I have just uploaded a new ebook on Scribd. I have combined previous blog posts and content form other ebooks to put together a comprehensive one stop resource for people who are starting a business after losing their job. Hope you enjoy.
Recently Jupiter lost one of it’s stripes. Scientists cannot explain why this has happened. Start-ups need to learn from this. Look, sometimes things just happen. Sometimes you just lose your stripe. This can not be rationalized or explained. It just happens.
You might have devised the most bulletproof, foolproof, guaranteed to succeed, watertight, plan. You may think that there is absolutely no chance that it will not succeed. However, this is the start-up game and anything can happen. There is no such thing as guaranteed to succeed. There are way too many variables.
That’s why standing off and doing reams of market research is dangerous. Instead find out the fundamentals and jump into the game. Be like a jazz musician and start improvising. Eventually you will play something astonishing. When you are an active participant in the market you can roll with the punches. However, when you spend months researching before you do anything, you are open to get knocked out.
By gearing yourself to expect the unexpected you will be able to deal with any unexpected shocks in a level headed manner. Remember, the unexpected is to be expected when you start a business. It’s up to you to be prepared for it.
I have been looking at previous posts and articles that I have written over the last year and a half. There is quite a lot of stuff. As a result, I am currently working on an ebook based on that content. I hope it will be a valuable resource for first time entrepreneurs who have recently lost their job.
I will be condensing and re-writing the material over the next few weeks. I hope to get the ebook out there before the end of June.
You can’t bluff a start-up. It’s a no bluff zone. That’s the reality. You can’t achieve anything without substance.
This is actually a good thing because you don’t have to worry about anything else. You can be the worst presenter ever. You can look like a mess. You can smell bad. If you are competent at what you do and there is substance behind your start-up then people will be prepared to invest.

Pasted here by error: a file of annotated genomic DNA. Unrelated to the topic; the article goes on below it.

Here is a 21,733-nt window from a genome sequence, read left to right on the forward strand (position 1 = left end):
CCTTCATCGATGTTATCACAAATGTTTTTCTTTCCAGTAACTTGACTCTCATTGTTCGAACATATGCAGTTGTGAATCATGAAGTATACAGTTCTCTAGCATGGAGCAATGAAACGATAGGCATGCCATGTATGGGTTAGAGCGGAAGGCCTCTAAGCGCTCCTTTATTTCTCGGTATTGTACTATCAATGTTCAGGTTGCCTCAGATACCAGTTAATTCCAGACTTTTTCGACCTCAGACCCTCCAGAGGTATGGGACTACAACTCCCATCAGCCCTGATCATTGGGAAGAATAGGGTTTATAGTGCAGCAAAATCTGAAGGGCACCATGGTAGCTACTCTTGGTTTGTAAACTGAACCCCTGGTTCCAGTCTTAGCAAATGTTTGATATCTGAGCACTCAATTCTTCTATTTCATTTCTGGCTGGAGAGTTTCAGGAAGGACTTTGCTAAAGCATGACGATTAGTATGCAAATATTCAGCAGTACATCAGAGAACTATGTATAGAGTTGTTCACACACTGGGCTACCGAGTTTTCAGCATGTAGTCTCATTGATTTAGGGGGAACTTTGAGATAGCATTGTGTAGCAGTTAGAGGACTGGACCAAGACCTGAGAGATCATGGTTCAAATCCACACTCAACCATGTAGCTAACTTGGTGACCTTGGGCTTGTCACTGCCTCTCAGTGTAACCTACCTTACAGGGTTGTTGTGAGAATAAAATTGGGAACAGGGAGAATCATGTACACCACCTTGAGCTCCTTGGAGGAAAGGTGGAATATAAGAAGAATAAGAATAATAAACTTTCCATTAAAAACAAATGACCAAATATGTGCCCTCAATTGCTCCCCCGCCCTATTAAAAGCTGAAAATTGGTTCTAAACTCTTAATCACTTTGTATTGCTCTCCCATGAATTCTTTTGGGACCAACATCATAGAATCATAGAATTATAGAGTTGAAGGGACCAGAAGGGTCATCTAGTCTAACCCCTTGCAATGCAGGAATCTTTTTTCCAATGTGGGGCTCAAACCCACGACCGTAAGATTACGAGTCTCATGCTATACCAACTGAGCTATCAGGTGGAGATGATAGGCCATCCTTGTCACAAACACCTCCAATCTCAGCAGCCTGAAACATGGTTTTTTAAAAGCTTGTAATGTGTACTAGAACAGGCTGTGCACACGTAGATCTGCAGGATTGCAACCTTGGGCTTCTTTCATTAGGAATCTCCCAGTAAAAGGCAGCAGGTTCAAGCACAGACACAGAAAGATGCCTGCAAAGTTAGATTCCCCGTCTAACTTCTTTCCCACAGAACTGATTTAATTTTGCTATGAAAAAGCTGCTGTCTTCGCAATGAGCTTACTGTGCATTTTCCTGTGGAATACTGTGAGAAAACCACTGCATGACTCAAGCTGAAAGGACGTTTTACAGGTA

Conversely, you can be Mr/Ms slick and it will get you nowhere. Remember, the people you will be dealing with will see through the crap. This applies to both investors and early adopters.
Substance over sales pitch all the way.
As you know, being an entrepreneur is very different from being an employee. Probably the biggest difference is how failure is looked at. See, I’m going to let you in on a secret. Something that your former boss never told you. In fact, they probably are not aware about it.
As an entrepreneur, you have to ditch the right first time mentality for an test and measure – incremental improvement philosophy. When I explain this to my “employee” friends they think that I am making an excuse for failure. This is a typical reaction for someone who works in a cocooned environment. So, lets look at why many large organizations promote a right first time mentality.
It’s actually a microcosm of what VCs do. You see, in a large organization if it takes ten tries to get one success then ten employees can try ten different things with only one being a success. Nine out of the ten are deemed failures with one deemed a success. The objective has been achieved, but there has been nine failures.
In a start-up scenario, the same occurs except in a linear fashion. Instead of ten employees failing nine times to succeed once, one entrepreneur must try ten things to find one that works. I know there are other factors such as learning from past mistakes and the effect of incremental improvement. However, the above example highlights my point.
As an entrepreneur, you need your helicopter license at the ready, because the view from up there really helps.
I’m sure that you have heard about the huge success of the iPad. In fact, it could be argued that the iPad is the most successful launch of all time. Current economic climate considered, this is a jaw dropping achievement. But behind the headlines lie a valuable lesson for start-up entrepreneurs. You see, Apple have perfected marketing. They are to marketing what Chopin is to the piano concerto. The great thing for you is that you can apply the same model to your start-up. There is nothing better than getting off on the right foot.
Be warned, it’s not a quick fix – results overnight model. It surprisingly doesn’t focus on the launch. Instead it’s rooted in what has resurfaced as the fundamentals of marketing in the digital age. In a recent blog post on why Apple has been so successful with the iPad Seth Godin, lays out the core reasons. Here’s a quick summary. It’s worth reading the full post.
He reckons that Apple’s strategy can work better for smaller gigs and more focused markets. I totally agree.
1. Earn a permission asset.
2. Don’t try to please everyone.
3. Make a product worth talking about.
4. Make it easy for people to talk about you.
5. Build a platform for others to play in.
6. Create a culture of wonder.
7. Be willing to fail.
8. Give the tribe a badge.
9. Don’t give up so easy.
10. Don’t worry so much about conventional wisdom.
Surprisingly, not enough start-up entrepreneurs follow this model. Well if you want to join that club, you are free to do so. Go ahead and read that Marketing textbook that was published in the early 90s. The rest of us will be busy applying what is proven to work today.